We have just finished the glossary of terms for the new Property Management Guide book, which is a helpful list of the sorts of phrases and references you come across in the world of property management.

Some of these are more obvious than others, plus some are a little more helpful, too. I have therefore just noted my personal top-ten favourite ones below in italics. These are chosen a little at face value, and be aware of what immediately comes to mind as particularly good or unusual ones; or maybe the sorts of terms that have more meaning than you first think.

1. Adverse Possession

The right of people occupying property to eventually take ownership of it. This sounds too good to be true, but if you occupy land and property long enough you could theoretically end up owning it!

2. Alienation

Transferring a lease interest from one tenant to another often by assignment, subletting or sharing occupation. This seems strange, but it’s all to do with how you pass a lease to someone else, and it is therefore extremely important for a tenant to have this flexibility and for a landlord to keep an original tenant on the hook, so to speak.

3. Asbestos

A certain material used in older building now known to potentially cause illness to people when disturbed, therefore it is a legal requirement for those in control of properties to have the materials first surveyed through as Asbestos Survey, and then a system agreed of removing or controlling through as Asbestos Management Plan. An area, in fact, that most people have heard of, but always misunderstand and either over-panic or underestimate what the effect of the material and breach of duty really is.

4. Cash and Bank Reconciliations

Where monies in bank accounts are cross-checked with actual transactions on an accounting system to ensure they are correct. This sort of detail is so often not even thought about or is underestimated by non-accounting people within property management, but can cause huge issues with accurate figures and delays later on if not done correctly.

5. Enfranchisement

For residential long lease hold interests - the rights of tenants to purchase the freehold of the property individually or as with Collective Enfranchisement on a joint basis with other residential tenants in the same property. A grand phrase meaning the right of residential long-lease owners being able to buy the freehold of the property - particularly helpful for those in occupation who want to literally own the land.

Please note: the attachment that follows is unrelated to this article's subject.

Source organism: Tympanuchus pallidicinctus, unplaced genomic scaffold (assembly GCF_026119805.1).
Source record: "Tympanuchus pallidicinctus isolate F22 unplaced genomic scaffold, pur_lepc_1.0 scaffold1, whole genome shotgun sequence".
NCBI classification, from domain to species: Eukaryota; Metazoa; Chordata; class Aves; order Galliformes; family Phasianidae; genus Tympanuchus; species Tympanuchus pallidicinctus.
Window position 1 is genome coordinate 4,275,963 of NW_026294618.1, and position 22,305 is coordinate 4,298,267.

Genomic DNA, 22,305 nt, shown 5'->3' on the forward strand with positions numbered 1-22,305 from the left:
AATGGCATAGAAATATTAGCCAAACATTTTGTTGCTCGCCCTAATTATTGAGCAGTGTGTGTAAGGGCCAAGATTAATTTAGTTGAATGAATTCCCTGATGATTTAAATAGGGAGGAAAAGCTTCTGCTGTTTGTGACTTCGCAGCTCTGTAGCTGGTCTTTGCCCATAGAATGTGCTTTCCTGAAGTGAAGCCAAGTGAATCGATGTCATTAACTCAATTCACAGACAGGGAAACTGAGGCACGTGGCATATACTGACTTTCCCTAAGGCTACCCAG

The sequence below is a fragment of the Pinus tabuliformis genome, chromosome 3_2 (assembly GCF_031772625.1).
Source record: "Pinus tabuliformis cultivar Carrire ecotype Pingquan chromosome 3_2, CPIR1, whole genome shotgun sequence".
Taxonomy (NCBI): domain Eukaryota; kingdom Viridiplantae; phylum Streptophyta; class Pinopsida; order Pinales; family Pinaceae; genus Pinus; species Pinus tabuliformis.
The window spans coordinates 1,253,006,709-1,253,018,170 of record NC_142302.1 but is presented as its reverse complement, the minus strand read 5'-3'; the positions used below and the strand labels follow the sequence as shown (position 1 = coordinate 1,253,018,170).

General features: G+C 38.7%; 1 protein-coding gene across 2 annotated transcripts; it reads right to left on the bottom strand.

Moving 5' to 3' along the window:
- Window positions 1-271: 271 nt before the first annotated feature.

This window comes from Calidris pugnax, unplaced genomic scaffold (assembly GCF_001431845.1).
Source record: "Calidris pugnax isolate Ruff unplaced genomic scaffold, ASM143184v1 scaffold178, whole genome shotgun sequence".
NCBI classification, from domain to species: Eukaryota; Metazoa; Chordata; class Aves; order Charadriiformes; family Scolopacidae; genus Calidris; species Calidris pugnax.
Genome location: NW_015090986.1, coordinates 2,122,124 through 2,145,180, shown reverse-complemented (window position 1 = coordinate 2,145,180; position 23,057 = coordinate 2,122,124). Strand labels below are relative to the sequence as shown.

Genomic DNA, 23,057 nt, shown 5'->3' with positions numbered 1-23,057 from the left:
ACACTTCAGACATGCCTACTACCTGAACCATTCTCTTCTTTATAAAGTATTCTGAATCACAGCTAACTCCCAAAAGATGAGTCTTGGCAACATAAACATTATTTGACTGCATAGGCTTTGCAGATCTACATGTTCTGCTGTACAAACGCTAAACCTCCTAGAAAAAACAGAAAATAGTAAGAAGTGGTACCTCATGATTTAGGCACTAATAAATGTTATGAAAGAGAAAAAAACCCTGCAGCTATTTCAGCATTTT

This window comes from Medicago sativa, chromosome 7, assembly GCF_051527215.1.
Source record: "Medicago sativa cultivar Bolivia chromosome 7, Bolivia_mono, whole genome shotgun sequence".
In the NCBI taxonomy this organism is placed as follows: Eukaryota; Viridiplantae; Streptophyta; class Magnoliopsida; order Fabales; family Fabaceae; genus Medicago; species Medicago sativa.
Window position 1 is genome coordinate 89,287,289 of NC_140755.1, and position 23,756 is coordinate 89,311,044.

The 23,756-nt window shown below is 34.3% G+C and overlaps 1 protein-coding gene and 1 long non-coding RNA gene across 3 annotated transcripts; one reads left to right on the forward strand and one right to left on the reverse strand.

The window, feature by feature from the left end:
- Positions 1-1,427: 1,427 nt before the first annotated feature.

6. Health & Safety

General reference to considering people’s health and safety at properties under various legislation, and regarding files of information prepared for new buildings and works. A very general term thrown around, which actually boils down to lots of different areas of compliance and a general rule-of-thumb of having common sense and being reasonable.

7. Lift

Both reference to a provision in a building to move passengers and goods to different floors, but also the Lift cost referred to by businesses removing refuse – or the cost for removing one bin’s waste. An interesting double meaning; the first you imagine as moving between floors within a property, although with various obligations and costs regarding, the other with how refuse businesses price up their removals.

8. Marriage Value

When a residential long lease holder purchases the freehold and the value paid takes into account the additional value of the interests coming together. An unusual reference to that extra value in two interests coming together, and two plus two not only always equalling four but creating an extra mutually-beneficial value as well.

9. Party Wall

General reference to a wall between two areas, and more specifically through the Party Wall etc. Act 1996 regarding proposed works to a wall by one owner and how they need to involve and communicate with other owners benefiting from this. This is not just a general reference, but can have devastating effects if one side of the wall starts tinkering with it without formally notifying other interests.

10. The 1954 Act

Referring to legislation called the Landlord and Tenant Act 1954 which is the main piece of legislation regarding commercial property leases with the focus on how they are ended and extended through rights of tenants to continue. The bedrock legislation of business property leases and how landlords and tenants deal with them at the end of the natural end date. This favours the tenants, therefore landlords in particular need to be aware of potential costs and delays in this.

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